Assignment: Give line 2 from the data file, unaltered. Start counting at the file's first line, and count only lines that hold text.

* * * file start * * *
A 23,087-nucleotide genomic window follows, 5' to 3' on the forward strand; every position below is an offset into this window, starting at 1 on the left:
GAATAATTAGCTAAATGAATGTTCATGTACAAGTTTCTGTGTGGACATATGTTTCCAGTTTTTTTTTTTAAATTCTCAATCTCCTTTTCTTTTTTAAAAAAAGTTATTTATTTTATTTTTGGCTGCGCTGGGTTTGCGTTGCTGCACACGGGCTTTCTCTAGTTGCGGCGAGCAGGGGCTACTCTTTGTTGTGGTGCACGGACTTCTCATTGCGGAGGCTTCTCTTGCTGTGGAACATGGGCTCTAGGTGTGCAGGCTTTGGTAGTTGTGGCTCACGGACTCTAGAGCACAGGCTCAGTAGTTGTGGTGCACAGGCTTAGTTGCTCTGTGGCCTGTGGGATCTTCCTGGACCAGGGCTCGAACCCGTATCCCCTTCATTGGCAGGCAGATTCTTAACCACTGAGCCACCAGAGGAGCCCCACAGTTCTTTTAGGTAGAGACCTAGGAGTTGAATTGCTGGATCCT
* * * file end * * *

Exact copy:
GAATAATTAGCTAAATGAATGTTCATGTACAAGTTTCTGTGTGGACATATGTTTCCAGTTTTTTTTTTTAAATTCTCAATCTCCTTTTCTTTTTTAAAAAAAGTTATTTATTTTATTTTTGGCTGCGCTGGGTTTGCGTTGCTGCACACGGGCTTTCTCTAGTTGCGGCGAGCAGGGGCTACTCTTTGTTGTGGTGCACGGACTTCTCATTGCGGAGGCTTCTCTTGCTGTGGAACATGGGCTCTAGGTGTGCAGGCTTTGGTAGTTGTGGCTCACGGACTCTAGAGCACAGGCTCAGTAGTTGTGGTGCACAGGCTTAGTTGCTCTGTGGCCTGTGGGATCTTCCTGGACCAGGGCTCGAACCCGTATCCCCTTCATTGGCAGGCAGATTCTTAACCACTGAGCCACCAGAGGAGCCCCACAGTTCTTTTAGGTAGAGACCTAGGAGTTGAATTGCTGGATCCT